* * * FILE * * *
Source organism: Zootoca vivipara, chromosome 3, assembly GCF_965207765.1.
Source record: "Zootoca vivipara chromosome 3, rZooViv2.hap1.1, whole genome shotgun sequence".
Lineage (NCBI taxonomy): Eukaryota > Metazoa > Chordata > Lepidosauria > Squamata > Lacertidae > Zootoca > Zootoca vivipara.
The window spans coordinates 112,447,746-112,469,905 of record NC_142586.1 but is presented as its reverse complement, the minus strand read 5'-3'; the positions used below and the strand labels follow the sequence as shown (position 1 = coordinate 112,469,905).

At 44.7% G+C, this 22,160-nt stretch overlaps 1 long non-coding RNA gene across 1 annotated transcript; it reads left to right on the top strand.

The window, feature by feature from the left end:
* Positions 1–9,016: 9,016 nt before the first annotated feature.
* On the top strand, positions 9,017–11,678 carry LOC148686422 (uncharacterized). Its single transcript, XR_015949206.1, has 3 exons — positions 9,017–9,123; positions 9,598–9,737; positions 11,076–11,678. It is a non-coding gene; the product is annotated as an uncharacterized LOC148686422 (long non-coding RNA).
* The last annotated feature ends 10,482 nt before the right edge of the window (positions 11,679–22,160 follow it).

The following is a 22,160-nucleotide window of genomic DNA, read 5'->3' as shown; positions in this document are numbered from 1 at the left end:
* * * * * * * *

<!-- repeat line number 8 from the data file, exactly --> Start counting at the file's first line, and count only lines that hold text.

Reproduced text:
* On the top strand, positions 9,017–11,678 carry LOC148686422 (uncharacterized). Its single transcript, XR_015949206.1, has 3 exons — positions 9,017–9,123; positions 9,598–9,737; positions 11,076–11,678. It is a non-coding gene; the product is annotated as an uncharacterized LOC148686422 (long non-coding RNA).